Guardian Nature School Team Contact Blog Project Noah Facebook Project Noah Twitter

A global community of nature enthusiasts
photographing and learning about wildlife

Join Project Noah!
nature school apple icon

Project Noah Nature School visit nature school

Dog Stinkhorn

Mutinus caninus


Mutinus caninus. fungus colour: Brown, Orange normal size: Less than 5cm cap type: conic stem type: Volva on stem flesh: Mushroom has distinct or odd smell (non mushroomy), Mushroom slimy or sticky spore colour: Light to dark brown habitat: Grows in woods, Grows on the ground Mutinus caninus (Pers.) Fr. Dog Stinkhorn, Phallus de Chien, Satyre des cheins, Hundsrute, Kφzφnsιges kutyaszφmφrcsφg, Fallo canino, mutino canino, Kliene Stinkzwam, Kutyaszφmφrcsφg. Fruit body initially a semi-submerged eggs as in Phallus impudicus but much smaller, 1x2cm across and more cylindric in shape, whitish-yellow, finally rupturing when the hollow pitted receptacle extends. Stem 10x12cm high, pale yellow-buff to bright orange, surmounted by the narrow conical orange-red head covered in dark olive slime which contains the spores and has a very slight sickly smell. Spores pale yellow, oblong, 4x5 x 1.5x2΅.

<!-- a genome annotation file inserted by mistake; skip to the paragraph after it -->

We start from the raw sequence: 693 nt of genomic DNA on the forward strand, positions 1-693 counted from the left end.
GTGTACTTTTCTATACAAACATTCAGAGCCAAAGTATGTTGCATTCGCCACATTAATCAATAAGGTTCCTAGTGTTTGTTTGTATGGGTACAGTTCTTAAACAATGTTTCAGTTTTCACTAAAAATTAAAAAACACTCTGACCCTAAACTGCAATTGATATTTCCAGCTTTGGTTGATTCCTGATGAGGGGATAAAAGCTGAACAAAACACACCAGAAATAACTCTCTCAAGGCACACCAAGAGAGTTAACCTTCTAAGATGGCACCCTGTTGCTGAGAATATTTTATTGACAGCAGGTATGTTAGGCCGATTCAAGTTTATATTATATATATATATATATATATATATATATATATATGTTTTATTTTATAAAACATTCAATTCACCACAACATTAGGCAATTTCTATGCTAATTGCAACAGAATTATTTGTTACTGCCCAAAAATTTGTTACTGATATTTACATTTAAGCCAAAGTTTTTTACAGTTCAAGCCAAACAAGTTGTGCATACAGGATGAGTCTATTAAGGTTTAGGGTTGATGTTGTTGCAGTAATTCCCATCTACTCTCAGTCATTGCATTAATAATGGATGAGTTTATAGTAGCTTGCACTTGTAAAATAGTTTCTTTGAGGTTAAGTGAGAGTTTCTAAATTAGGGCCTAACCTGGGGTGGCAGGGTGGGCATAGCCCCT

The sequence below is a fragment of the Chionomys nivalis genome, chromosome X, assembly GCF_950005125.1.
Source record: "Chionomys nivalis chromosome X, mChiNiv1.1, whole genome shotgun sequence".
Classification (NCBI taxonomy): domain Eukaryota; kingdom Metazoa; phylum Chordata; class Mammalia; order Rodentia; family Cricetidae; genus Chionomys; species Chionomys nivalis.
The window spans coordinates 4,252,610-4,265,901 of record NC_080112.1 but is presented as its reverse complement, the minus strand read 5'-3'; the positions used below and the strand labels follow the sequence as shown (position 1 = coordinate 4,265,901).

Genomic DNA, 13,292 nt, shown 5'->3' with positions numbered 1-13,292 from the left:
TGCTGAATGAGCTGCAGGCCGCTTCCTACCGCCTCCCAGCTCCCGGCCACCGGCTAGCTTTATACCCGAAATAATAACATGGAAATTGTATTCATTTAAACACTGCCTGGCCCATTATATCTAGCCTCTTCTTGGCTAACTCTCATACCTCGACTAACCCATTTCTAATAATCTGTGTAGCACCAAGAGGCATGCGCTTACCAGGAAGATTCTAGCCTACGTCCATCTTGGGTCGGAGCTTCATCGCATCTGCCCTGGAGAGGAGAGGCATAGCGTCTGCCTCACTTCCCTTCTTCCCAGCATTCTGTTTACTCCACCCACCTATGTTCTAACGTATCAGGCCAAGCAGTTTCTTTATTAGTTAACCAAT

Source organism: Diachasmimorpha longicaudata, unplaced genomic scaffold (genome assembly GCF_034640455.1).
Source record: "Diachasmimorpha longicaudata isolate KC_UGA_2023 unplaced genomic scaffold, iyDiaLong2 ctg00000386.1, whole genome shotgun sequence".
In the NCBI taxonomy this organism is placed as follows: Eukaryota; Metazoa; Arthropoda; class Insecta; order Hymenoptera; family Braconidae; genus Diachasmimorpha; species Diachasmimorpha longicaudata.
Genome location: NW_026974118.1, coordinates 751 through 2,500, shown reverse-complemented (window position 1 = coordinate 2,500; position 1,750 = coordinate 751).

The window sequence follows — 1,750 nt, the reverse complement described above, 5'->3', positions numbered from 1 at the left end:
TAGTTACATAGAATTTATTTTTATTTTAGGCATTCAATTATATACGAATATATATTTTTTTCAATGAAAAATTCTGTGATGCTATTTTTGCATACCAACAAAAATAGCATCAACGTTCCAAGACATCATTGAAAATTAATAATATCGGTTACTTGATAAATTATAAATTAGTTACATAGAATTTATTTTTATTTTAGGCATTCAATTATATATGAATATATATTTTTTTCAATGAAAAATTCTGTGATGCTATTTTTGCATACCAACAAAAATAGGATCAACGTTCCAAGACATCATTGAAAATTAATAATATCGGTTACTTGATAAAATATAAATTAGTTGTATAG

Habitat in leaf litter in woods. Season summer to late autumn. Occasional. Not edible. Distribution, America and Europe.


The dog stinkhorn is probably edible at the ‘egg’ stage, but it is not recommended. At least one report from in the eastern United States strongly recommends the 'eggs' peeled and fried as a tasty dish.

Species ID Suggestions

Sign in to suggest organism ID

No Comments

Πάτρα, Αποκεντρωμένη Διοίκηση Πελοποννήσου, Δυτικής Ελλάδας και Ιονίου, Greece

Spotted on May 29, 2016
Submitted on May 30, 2016

Related Spottings

Dog Stinkhorn Dog stinkhorn Elegant Stinkhorn Elegant stinkhorn

Nearby Spottings

Morel Yellow-Legged Gull Swallow Katydid Nymph
Noah Guardians
Noah Sponsors
join Project Noah Team

Join the Project Noah Team